Respiratory therapists are medical professionals who work with patients that have minor or significant breathing problems. People in this field focus on the cardiopulmonary system and provide respiratory care to patients of all ages. You will find respiratory therapists mainly working in hospitals with a variety of patients like premature babies to the elderly. Respiratory therapists’ responsibilities are very specialized, so they need a deep understanding of the tools and techniques required for their job. As such, aspiring respiratory care professionals must complete a degree focusing on this field. They must also obtain two certifications, along with a state license, before they can practice.


Why do certifications matter?

Certifications are useful because they demonstrate you have a deep understanding of respiratory care and allow you to practice without working under the complete supervision of someone else. They also provide you with more excellent opportunities that come with more responsibilities and higher pay. If you’re looking to go into management for respiratory care, certifications can be a great way to boost your career trajectory after graduation. 


Before you can get your license to practice legally, you may be required by your state to pass two tests to get your needed certifications. Each test comes with certification so that you will gain an entry-level certification and an advanced certification in the process. There are other optional exams you can complete to further specialize in respiratory therapy, such as neonatal/pediatrics, sleeping disorders, and adult critical care.


The National Board for Respiratory Care (NBRC) is a nonprofit that has set the standard for respiratory care credentials for over 50 years. Their mission is to:


  • Providing high-quality exams to validate a respiratory care professional’s credentials
  • Establish standards for certifying respiratory care practitioners
  • Advance medicine by funding research and promoting the value of respiratory care
  • Support respiratory care education by partnering with other established organizations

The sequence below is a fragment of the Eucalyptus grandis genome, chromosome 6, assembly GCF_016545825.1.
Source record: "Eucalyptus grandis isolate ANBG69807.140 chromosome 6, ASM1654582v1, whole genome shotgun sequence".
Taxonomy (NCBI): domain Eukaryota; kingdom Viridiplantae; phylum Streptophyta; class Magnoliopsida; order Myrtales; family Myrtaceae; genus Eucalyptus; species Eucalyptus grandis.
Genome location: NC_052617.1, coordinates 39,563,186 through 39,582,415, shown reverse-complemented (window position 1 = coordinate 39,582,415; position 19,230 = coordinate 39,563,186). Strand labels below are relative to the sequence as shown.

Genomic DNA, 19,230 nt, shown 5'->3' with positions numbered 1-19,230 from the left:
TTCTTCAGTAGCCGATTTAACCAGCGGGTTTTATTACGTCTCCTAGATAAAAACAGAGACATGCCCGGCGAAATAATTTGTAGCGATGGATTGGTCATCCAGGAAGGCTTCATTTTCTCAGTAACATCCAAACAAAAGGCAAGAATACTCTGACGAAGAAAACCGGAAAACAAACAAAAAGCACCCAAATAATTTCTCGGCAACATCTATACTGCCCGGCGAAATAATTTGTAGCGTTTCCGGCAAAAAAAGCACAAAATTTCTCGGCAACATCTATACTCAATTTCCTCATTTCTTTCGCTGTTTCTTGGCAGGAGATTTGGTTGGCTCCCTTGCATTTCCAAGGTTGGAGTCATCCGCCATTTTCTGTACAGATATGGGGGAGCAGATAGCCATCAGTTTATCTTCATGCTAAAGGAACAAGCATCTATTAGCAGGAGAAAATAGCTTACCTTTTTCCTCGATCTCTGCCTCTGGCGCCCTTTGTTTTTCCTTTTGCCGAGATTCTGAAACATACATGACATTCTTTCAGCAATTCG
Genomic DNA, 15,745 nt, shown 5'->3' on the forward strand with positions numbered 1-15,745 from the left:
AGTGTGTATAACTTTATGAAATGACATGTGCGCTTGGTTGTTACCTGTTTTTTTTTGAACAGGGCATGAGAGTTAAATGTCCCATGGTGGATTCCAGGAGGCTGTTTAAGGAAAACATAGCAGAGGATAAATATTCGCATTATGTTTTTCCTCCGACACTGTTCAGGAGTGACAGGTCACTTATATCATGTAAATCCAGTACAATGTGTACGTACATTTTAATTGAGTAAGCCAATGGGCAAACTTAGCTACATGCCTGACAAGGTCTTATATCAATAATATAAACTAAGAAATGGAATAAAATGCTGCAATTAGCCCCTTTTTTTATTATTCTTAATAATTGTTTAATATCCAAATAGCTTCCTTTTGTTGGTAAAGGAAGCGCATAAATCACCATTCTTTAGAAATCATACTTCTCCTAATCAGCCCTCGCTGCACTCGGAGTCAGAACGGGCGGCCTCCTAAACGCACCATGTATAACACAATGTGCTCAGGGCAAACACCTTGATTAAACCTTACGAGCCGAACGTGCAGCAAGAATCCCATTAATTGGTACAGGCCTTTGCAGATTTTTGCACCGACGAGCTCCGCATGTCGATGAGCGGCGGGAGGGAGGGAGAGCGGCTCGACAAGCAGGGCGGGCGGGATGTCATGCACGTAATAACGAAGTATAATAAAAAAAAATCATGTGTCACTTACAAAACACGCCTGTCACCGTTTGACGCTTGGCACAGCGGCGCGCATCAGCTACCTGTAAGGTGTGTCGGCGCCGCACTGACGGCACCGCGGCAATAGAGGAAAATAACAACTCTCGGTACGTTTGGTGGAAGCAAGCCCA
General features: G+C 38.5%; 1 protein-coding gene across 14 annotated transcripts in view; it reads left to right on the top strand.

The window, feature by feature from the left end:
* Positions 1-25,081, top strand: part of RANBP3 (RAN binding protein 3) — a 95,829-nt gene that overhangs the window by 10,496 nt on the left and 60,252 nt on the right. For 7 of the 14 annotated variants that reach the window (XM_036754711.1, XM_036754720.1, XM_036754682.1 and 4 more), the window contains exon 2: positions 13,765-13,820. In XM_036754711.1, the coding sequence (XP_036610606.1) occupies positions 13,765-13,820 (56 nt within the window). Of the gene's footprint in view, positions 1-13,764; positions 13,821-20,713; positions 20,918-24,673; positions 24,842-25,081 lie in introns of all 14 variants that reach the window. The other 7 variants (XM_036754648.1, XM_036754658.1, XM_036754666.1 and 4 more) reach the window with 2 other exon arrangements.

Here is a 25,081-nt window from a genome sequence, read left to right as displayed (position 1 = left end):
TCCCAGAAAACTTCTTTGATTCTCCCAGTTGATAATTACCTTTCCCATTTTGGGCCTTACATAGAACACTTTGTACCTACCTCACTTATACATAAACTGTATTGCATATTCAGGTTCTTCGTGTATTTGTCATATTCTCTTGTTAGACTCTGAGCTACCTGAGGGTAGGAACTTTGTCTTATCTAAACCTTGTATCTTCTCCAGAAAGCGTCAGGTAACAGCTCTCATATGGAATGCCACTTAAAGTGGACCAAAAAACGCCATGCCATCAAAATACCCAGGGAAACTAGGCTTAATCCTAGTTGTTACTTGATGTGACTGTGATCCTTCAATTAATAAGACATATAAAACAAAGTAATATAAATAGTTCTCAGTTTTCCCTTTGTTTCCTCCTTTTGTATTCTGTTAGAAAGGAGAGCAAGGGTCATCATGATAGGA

• Leverage their time, knowledge, and resources to elevate the profession


What is a CRT?

The NBRC provides two levels of certifications for aspiring respiratory therapists. The first one is the entry-level certification, called the Certified Respiratory Therapist (CRT). To earn the CRT, you must be over 18 years old and currently hold a minimum of a two-year degree from an accredited program or be in the process of completing an accredited four-year degree. You must also pass the Therapist Multiple-Choice (TMC) Exam. This exam has 140 multiple-choice questions that cover three topic areas:


  • Patient data assessment and recommendations
  • Troubleshooting, quality assurance of equipment, and infection control
  • Initiation and modifications of interventions

Test takers will have three hours to complete the exam.



What is a RRT?

The second one is the advanced-level certification, call the Registered Respiratory Therapist (RRT). To apply for the RRT, you must pass the CRT and obtain a high enough score on it. If you do not earn a high enough score on the CRT, you can always apply for the RRT later once your score is good. The RRT includes the same multiple-choice questions from the CRT exam as well as open-ended Clinical Simulation Exam (CSE) that are meant to test your skills as a respiratory therapist. You will need to pass the multiple-choice portion with a higher score than before. The CSE includes 22 patient management problems that are meant to simulate real clinical practice scenarios. Examinees will be given four hours to complete this portion of the test.


To complete the Clinical Simulation Examination (CSE), you must meet one of the following requirements:

  • Be a recent graduate of an associate’s or bachelor’s degree program in respiratory care and is accredited. You would then need to complete the Therapist Multiple-Choice (TMC) Exam with a higher score as determined by the NBRC.